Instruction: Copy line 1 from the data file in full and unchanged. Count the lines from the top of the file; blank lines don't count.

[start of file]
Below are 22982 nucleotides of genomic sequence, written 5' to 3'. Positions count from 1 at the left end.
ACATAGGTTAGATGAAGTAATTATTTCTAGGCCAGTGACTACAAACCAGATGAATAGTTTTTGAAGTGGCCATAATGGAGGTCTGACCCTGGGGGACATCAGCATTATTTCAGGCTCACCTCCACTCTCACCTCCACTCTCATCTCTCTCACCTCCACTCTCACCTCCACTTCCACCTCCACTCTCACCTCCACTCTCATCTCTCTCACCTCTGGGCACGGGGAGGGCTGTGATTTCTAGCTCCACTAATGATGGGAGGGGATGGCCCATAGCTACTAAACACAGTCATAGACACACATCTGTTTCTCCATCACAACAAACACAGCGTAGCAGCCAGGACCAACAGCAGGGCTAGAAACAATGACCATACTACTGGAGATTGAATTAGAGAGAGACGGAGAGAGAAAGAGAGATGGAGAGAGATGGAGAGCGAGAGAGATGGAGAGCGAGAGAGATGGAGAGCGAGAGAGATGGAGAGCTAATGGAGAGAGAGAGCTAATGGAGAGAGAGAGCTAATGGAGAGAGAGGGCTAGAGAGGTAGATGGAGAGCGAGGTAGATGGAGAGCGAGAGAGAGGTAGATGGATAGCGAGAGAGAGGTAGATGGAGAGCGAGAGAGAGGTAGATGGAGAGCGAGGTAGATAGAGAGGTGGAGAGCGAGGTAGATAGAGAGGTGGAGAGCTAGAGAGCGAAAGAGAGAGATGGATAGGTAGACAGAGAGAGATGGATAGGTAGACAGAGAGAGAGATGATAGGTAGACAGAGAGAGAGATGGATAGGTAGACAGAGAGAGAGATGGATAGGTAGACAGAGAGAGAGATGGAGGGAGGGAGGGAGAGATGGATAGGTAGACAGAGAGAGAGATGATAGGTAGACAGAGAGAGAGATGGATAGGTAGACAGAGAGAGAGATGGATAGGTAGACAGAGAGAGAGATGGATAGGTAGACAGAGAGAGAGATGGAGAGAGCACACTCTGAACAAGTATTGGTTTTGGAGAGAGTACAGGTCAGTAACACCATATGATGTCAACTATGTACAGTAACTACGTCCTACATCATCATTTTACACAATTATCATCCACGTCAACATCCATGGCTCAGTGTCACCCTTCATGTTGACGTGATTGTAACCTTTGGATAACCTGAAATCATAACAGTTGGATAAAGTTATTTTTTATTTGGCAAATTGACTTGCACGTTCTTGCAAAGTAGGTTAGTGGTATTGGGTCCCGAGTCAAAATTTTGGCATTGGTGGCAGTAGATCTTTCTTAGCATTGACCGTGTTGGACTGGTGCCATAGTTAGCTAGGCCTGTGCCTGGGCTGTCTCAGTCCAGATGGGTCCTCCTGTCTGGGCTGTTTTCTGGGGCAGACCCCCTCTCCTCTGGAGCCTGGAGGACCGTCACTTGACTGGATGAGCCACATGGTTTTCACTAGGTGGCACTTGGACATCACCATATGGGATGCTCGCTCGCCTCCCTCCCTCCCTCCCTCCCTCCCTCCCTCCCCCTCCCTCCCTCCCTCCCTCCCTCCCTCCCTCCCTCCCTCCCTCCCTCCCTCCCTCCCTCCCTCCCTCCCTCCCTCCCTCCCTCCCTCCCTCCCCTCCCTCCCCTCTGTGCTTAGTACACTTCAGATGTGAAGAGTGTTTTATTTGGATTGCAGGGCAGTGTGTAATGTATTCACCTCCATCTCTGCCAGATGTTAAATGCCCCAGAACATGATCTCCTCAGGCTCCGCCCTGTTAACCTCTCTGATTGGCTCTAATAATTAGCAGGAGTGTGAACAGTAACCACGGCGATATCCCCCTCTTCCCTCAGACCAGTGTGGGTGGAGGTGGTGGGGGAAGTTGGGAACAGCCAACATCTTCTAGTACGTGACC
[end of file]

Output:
Below are 22982 nucleotides of genomic sequence, written 5' to 3'. Positions count from 1 at the left end.